posted by aeschenkarnos at 1:35 PM on January 4, 2010


Sounds like a grade A crackpot.

She's like the embodiment of the crackpot "liberal" that people like Rush Limbaugh refer to when they criticize "liberalism". The one they build up to make people afraid of "liberals" and liberal policies. It really does sound like her views are a mirror image of Dave Sim's, nearly isomorphic.
posted by delmoi at 1:36 PM on January 4, 2010 [1 favorite]


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posted by Tesseractive at 1:37 PM on January 4, 2010


She was a proponent of the Prehistoric Matriarchy Myth. I can't abide that, sorry.

I am a feminist and believe that women deserve equal treatment and that patriarchal society as a whole is a flawed and needs to be taken down a peg or two, but pushing this bull crap about a matriarchal society being "the norm" and patriarchal society being an aberration just doesn't sit well with me or any of the feminist that can hold a candle in a conversation without going completely woowoo on you.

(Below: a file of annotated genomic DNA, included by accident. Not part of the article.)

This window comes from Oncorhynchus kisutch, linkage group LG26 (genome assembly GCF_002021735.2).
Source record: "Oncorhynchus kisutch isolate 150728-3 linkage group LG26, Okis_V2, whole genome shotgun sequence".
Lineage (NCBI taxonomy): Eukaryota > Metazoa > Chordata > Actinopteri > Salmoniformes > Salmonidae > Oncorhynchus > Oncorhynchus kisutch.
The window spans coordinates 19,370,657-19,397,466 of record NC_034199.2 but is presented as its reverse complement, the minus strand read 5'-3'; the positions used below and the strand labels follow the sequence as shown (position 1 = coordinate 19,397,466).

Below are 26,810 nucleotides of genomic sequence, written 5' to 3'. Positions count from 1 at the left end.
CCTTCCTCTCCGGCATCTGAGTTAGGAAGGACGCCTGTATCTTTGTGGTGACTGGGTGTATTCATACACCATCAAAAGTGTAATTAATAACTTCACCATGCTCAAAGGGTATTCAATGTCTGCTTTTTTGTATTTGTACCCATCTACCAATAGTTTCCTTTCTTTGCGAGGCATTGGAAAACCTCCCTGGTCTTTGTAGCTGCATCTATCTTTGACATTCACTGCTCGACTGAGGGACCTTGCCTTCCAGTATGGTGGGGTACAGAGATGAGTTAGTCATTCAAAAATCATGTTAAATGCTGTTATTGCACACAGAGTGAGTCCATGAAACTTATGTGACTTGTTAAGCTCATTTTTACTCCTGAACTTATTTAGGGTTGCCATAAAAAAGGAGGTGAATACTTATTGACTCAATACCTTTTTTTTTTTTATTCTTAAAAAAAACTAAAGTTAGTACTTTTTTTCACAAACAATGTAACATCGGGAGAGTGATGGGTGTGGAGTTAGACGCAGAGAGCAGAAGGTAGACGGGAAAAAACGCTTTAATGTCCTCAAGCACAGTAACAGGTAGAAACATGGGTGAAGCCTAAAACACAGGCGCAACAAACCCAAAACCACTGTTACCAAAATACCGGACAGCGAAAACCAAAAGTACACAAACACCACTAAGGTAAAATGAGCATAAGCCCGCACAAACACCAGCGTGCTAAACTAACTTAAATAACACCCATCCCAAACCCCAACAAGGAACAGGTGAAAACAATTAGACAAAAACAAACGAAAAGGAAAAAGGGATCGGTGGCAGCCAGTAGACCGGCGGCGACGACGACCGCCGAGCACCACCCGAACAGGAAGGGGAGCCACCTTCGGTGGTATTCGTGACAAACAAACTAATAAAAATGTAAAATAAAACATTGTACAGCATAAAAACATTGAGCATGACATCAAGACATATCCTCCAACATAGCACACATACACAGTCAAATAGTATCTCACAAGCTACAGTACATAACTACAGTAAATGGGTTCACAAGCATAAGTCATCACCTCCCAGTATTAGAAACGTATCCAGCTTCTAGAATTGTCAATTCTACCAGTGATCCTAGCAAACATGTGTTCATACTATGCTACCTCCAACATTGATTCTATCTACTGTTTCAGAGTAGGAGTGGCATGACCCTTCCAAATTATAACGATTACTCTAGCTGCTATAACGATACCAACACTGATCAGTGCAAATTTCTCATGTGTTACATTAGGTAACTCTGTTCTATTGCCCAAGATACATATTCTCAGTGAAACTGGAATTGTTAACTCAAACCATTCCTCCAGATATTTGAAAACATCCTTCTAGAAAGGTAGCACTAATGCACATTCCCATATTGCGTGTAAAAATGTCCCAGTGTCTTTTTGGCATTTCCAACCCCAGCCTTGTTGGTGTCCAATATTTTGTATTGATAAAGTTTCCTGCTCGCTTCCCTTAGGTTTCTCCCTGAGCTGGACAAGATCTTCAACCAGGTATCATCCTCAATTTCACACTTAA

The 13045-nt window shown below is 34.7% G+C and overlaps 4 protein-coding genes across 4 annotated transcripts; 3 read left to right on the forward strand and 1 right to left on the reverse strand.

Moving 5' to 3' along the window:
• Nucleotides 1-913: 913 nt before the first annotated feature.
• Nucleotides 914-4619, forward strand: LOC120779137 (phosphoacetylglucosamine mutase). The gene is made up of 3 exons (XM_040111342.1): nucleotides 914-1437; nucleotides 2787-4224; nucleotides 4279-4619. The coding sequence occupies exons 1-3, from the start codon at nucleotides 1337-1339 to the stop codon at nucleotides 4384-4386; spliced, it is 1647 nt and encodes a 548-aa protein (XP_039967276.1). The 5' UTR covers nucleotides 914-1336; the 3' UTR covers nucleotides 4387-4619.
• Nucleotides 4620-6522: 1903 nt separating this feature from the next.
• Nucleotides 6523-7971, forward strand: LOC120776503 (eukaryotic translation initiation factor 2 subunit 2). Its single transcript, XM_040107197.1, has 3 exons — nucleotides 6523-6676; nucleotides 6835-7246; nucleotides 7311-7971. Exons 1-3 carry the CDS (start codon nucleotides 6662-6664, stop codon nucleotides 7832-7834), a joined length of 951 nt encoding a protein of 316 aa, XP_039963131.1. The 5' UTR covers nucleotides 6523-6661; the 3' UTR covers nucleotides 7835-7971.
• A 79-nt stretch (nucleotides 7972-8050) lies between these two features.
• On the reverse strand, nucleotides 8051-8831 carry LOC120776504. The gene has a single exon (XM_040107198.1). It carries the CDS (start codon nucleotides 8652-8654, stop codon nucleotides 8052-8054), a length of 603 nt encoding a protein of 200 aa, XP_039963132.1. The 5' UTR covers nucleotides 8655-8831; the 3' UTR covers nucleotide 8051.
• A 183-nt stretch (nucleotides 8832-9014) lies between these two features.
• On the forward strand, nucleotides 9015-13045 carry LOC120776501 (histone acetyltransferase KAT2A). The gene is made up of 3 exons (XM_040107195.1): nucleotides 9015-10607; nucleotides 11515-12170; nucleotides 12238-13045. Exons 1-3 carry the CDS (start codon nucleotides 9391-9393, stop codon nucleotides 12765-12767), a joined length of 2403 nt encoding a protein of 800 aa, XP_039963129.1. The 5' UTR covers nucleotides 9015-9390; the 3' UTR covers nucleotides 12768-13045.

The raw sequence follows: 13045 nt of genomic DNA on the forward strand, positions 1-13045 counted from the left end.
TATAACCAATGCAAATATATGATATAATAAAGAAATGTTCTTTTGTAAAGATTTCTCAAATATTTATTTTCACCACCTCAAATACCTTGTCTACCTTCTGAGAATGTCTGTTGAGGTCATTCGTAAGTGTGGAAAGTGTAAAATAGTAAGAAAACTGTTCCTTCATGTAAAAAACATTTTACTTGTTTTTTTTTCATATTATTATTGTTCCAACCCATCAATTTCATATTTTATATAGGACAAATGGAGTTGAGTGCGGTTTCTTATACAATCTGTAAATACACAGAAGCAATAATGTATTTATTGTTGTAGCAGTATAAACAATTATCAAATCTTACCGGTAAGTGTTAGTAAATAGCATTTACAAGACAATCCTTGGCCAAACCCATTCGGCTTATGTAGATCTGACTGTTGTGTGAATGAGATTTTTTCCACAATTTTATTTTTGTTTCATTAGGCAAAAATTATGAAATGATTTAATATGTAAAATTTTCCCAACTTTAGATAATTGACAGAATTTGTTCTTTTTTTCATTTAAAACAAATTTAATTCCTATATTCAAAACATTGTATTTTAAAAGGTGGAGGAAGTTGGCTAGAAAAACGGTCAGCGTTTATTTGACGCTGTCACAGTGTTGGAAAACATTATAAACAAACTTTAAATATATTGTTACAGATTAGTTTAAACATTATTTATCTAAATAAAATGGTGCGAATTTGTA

Still, sad to see an adversary go.

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posted by daq at 1:45 PM on January 4, 2010


Brave people like Mary Daly are necessary to move things forward, even when they're incorrect or "not even wrong" with regard to their specific positions. You don't see oxidation until you get through some phlogiston.
posted by Sticherbeast at 1:45 PM on January 4, 2010 [3 favorites]


She refused to take my question, explicitly because I was a man, when I went to see her speak when I was in college. I was offended and walked out; feeling like I wasn't wanted and was wasting my time by being there. I can't say that I have a personal fondness for her due to that; it was quite alienating at the time, but it certainly sparked an awareness about ways to use rhetoric to promote a cause that wasn't there before, and led to some productive dialogues about feminism in the context of my experience with some of my favorite professors. I like to make myself think that she'd be pretty happy with that result; but I can't shake the feeling that she'd rather that I hadn't shown up.